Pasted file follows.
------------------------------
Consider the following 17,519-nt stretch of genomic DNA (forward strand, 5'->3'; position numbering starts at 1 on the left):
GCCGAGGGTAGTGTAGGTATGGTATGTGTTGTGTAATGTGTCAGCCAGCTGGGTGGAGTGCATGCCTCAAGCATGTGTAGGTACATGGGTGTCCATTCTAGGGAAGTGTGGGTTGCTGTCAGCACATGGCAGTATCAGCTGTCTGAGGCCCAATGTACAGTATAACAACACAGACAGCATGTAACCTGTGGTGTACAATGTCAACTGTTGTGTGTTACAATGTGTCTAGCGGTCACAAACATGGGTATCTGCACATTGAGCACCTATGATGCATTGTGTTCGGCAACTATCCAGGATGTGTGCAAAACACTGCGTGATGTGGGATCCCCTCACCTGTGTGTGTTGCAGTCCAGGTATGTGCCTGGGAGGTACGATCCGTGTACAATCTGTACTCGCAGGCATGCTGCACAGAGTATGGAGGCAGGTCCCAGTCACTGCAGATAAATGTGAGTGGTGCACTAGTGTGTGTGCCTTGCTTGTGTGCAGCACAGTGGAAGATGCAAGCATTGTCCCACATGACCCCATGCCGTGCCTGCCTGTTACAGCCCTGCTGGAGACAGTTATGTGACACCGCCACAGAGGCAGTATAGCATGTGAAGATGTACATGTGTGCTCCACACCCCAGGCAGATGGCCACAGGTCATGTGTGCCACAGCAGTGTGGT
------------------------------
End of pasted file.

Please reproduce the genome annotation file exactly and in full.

Consider the following 17,519-nt stretch of genomic DNA (forward strand, 5'->3'; position numbering starts at 1 on the left):
GCCGAGGGTAGTGTAGGTATGGTATGTGTTGTGTAATGTGTCAGCCAGCTGGGTGGAGTGCATGCCTCAAGCATGTGTAGGTACATGGGTGTCCATTCTAGGGAAGTGTGGGTTGCTGTCAGCACATGGCAGTATCAGCTGTCTGAGGCCCAATGTACAGTATAACAACACAGACAGCATGTAACCTGTGGTGTACAATGTCAACTGTTGTGTGTTACAATGTGTCTAGCGGTCACAAACATGGGTATCTGCACATTGAGCACCTATGATGCATTGTGTTCGGCAACTATCCAGGATGTGTGCAAAACACTGCGTGATGTGGGATCCCCTCACCTGTGTGTGTTGCAGTCCAGGTATGTGCCTGGGAGGTACGATCCGTGTACAATCTGTACTCGCAGGCATGCTGCACAGAGTATGGAGGCAGGTCCCAGTCACTGCAGATAAATGTGAGTGGTGCACTAGTGTGTGTGCCTTGCTTGTGTGCAGCACAGTGGAAGATGCAAGCATTGTCCCACATGACCCCATGCCGTGCCTGCCTGTTACAGCCCTGCTGGAGACAGTTATGTGACACCGCCACAGAGGCAGTATAGCATGTGAAGATGTACATGTGTGCTCCACACCCCAGGCAGATGGCCACAGGTCATGTGTGCCACAGCAGTGTGGT